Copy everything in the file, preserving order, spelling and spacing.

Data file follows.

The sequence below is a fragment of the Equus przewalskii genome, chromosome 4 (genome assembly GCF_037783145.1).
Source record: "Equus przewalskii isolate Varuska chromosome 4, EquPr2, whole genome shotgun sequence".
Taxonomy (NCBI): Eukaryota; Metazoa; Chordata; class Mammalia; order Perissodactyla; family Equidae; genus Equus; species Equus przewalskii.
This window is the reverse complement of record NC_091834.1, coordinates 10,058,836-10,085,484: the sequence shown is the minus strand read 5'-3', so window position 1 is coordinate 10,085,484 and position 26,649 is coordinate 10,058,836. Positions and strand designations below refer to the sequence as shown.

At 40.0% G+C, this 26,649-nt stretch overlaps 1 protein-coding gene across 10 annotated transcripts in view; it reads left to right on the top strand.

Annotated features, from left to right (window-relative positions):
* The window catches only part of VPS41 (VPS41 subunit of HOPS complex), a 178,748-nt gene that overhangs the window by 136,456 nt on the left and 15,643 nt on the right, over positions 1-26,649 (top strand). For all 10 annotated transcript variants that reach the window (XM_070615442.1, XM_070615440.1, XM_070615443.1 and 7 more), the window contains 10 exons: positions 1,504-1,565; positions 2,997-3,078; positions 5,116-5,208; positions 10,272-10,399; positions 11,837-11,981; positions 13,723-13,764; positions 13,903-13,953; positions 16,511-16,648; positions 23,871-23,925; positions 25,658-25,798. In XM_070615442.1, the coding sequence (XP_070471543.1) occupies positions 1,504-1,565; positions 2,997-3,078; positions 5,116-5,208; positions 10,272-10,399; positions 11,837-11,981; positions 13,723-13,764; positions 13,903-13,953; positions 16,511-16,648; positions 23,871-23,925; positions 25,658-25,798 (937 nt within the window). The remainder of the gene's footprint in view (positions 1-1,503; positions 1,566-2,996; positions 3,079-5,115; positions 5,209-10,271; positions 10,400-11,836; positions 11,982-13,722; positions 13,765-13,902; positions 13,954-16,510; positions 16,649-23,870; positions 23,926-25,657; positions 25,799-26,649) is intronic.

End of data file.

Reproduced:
The sequence below is a fragment of the Equus przewalskii genome, chromosome 4 (genome assembly GCF_037783145.1).
Source record: "Equus przewalskii isolate Varuska chromosome 4, EquPr2, whole genome shotgun sequence".
Taxonomy (NCBI): Eukaryota; Metazoa; Chordata; class Mammalia; order Perissodactyla; family Equidae; genus Equus; species Equus przewalskii.
This window is the reverse complement of record NC_091834.1, coordinates 10,058,836-10,085,484: the sequence shown is the minus strand read 5'-3', so window position 1 is coordinate 10,085,484 and position 26,649 is coordinate 10,058,836. Positions and strand designations below refer to the sequence as shown.

At 40.0% G+C, this 26,649-nt stretch overlaps 1 protein-coding gene across 10 annotated transcripts in view; it reads left to right on the top strand.

Annotated features, from left to right (window-relative positions):
* The window catches only part of VPS41 (VPS41 subunit of HOPS complex), a 178,748-nt gene that overhangs the window by 136,456 nt on the left and 15,643 nt on the right, over positions 1-26,649 (top strand). For all 10 annotated transcript variants that reach the window (XM_070615442.1, XM_070615440.1, XM_070615443.1 and 7 more), the window contains 10 exons: positions 1,504-1,565; positions 2,997-3,078; positions 5,116-5,208; positions 10,272-10,399; positions 11,837-11,981; positions 13,723-13,764; positions 13,903-13,953; positions 16,511-16,648; positions 23,871-23,925; positions 25,658-25,798. In XM_070615442.1, the coding sequence (XP_070471543.1) occupies positions 1,504-1,565; positions 2,997-3,078; positions 5,116-5,208; positions 10,272-10,399; positions 11,837-11,981; positions 13,723-13,764; positions 13,903-13,953; positions 16,511-16,648; positions 23,871-23,925; positions 25,658-25,798 (937 nt within the window). The remainder of the gene's footprint in view (positions 1-1,503; positions 1,566-2,996; positions 3,079-5,115; positions 5,209-10,271; positions 10,400-11,836; positions 11,982-13,722; positions 13,765-13,902; positions 13,954-16,510; positions 16,649-23,870; positions 23,926-25,657; positions 25,799-26,649) is intronic.